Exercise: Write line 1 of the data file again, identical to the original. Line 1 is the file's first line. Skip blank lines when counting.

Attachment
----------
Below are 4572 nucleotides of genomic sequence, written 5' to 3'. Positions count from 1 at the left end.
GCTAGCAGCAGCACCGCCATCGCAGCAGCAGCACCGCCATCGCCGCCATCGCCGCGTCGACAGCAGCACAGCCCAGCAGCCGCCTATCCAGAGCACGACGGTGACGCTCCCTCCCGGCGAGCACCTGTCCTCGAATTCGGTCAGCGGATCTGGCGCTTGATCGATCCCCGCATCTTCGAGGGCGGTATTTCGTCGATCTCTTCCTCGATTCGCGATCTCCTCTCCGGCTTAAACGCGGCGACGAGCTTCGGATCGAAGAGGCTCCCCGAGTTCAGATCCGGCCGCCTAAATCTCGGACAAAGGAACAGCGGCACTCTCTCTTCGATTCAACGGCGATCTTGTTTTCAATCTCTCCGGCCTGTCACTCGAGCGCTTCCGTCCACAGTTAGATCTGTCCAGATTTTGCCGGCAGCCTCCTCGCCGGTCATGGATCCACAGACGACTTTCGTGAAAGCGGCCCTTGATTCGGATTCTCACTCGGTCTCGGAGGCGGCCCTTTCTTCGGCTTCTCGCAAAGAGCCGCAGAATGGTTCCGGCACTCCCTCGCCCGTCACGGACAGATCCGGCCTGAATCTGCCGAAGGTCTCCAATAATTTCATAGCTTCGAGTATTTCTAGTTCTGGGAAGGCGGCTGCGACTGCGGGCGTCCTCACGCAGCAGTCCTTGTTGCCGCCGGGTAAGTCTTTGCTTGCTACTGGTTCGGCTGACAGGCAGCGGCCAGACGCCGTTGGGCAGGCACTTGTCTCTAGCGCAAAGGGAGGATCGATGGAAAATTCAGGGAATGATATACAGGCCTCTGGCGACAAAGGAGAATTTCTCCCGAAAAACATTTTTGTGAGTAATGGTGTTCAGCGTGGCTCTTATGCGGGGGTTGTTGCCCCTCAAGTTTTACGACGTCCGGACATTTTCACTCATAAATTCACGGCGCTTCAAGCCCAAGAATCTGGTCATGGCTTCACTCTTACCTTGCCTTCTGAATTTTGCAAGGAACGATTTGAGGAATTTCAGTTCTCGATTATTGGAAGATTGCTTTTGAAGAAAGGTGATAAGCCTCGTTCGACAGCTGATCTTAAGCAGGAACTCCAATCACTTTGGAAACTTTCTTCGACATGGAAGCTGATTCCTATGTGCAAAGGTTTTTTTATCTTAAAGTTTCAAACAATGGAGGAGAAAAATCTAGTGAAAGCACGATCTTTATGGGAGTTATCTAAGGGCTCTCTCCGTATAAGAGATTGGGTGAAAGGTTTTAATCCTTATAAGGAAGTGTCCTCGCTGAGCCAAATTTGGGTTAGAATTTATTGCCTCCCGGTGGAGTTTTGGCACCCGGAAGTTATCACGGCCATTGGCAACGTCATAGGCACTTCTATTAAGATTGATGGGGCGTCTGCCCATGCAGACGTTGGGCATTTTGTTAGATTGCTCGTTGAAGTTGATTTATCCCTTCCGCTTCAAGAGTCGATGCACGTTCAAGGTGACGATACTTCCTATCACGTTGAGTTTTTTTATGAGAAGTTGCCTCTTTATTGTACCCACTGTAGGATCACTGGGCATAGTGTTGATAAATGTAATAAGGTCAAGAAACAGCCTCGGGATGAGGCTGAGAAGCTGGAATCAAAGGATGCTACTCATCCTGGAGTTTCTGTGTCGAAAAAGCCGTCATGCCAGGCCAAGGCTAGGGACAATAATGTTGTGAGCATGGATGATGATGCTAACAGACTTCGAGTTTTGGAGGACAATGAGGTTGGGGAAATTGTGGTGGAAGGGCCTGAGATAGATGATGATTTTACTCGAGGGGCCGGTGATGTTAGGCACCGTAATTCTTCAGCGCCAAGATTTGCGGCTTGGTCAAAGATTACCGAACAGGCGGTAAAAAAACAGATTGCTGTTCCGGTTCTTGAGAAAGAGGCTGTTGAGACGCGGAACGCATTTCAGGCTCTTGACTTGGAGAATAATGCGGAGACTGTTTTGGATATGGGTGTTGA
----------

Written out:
Below are 4572 nucleotides of genomic sequence, written 5' to 3'. Positions count from 1 at the left end.